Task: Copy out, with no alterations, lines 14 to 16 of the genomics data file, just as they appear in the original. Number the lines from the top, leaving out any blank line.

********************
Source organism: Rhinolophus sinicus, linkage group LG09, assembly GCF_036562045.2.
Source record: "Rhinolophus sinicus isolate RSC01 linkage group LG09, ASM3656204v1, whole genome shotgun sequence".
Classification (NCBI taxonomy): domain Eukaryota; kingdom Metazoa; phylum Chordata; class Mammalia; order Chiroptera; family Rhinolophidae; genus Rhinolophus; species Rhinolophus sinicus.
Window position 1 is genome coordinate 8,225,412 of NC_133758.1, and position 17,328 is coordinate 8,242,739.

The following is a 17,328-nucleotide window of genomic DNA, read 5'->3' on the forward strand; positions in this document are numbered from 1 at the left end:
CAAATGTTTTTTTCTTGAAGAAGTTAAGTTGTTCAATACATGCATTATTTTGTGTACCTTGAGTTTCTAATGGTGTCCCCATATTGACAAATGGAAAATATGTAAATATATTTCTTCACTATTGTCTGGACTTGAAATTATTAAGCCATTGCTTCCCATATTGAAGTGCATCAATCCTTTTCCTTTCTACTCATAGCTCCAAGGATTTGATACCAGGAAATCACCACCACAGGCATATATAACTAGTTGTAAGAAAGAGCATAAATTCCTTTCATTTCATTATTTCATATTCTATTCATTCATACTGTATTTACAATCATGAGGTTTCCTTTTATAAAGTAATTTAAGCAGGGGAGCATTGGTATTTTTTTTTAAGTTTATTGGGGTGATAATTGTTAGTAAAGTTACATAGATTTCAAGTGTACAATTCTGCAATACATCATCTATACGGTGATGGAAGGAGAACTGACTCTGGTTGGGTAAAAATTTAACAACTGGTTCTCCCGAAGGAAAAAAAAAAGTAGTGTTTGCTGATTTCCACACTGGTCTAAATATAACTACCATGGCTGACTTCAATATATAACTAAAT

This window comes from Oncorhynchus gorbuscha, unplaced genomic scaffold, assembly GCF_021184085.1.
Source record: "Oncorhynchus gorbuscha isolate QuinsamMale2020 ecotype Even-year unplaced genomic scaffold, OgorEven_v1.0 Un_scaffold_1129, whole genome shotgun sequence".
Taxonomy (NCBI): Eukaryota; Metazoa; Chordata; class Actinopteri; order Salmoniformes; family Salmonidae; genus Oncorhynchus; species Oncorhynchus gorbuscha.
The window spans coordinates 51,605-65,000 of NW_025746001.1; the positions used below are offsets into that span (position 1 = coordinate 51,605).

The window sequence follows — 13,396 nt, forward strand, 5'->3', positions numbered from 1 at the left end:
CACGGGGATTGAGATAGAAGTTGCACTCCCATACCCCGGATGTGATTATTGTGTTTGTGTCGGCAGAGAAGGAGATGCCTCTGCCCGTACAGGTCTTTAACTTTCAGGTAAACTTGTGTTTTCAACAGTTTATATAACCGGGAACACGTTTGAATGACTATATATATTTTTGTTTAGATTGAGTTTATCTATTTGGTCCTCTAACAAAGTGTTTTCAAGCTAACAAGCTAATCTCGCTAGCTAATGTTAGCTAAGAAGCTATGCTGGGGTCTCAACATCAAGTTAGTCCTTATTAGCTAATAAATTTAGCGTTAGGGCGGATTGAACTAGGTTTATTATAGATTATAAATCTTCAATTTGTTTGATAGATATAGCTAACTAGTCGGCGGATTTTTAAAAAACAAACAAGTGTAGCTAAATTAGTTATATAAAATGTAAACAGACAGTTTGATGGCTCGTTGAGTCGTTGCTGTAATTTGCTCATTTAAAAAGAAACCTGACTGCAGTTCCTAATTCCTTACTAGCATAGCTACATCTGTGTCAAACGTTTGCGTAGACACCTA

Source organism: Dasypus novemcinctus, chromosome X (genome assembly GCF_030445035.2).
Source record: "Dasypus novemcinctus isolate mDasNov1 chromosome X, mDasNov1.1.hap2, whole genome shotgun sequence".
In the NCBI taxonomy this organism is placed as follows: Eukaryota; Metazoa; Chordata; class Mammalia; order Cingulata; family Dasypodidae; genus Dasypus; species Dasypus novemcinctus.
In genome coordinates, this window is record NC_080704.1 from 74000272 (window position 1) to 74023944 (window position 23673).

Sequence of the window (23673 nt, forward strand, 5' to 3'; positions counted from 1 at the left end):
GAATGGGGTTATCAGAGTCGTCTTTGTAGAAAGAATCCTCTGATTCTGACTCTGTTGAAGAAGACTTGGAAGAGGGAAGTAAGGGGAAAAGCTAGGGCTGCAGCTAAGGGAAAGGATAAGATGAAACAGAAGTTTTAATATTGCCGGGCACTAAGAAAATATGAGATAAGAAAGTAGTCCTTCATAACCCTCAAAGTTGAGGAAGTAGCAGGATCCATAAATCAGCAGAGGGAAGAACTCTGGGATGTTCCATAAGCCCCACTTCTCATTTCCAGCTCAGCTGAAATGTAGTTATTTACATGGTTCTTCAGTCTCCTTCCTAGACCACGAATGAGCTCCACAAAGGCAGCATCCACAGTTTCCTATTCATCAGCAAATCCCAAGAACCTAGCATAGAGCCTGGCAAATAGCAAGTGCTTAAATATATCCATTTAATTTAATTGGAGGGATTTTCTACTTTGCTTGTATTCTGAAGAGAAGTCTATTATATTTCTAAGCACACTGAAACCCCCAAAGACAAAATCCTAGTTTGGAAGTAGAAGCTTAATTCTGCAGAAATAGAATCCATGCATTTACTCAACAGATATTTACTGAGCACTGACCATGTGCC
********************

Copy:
Source record: "Dasypus novemcinctus isolate mDasNov1 chromosome X, mDasNov1.1.hap2, whole genome shotgun sequence".
In the NCBI taxonomy this organism is placed as follows: Eukaryota; Metazoa; Chordata; class Mammalia; order Cingulata; family Dasypodidae; genus Dasypus; species Dasypus novemcinctus.
In genome coordinates, this window is record NC_080704.1 from 74000272 (window position 1) to 74023944 (window position 23673).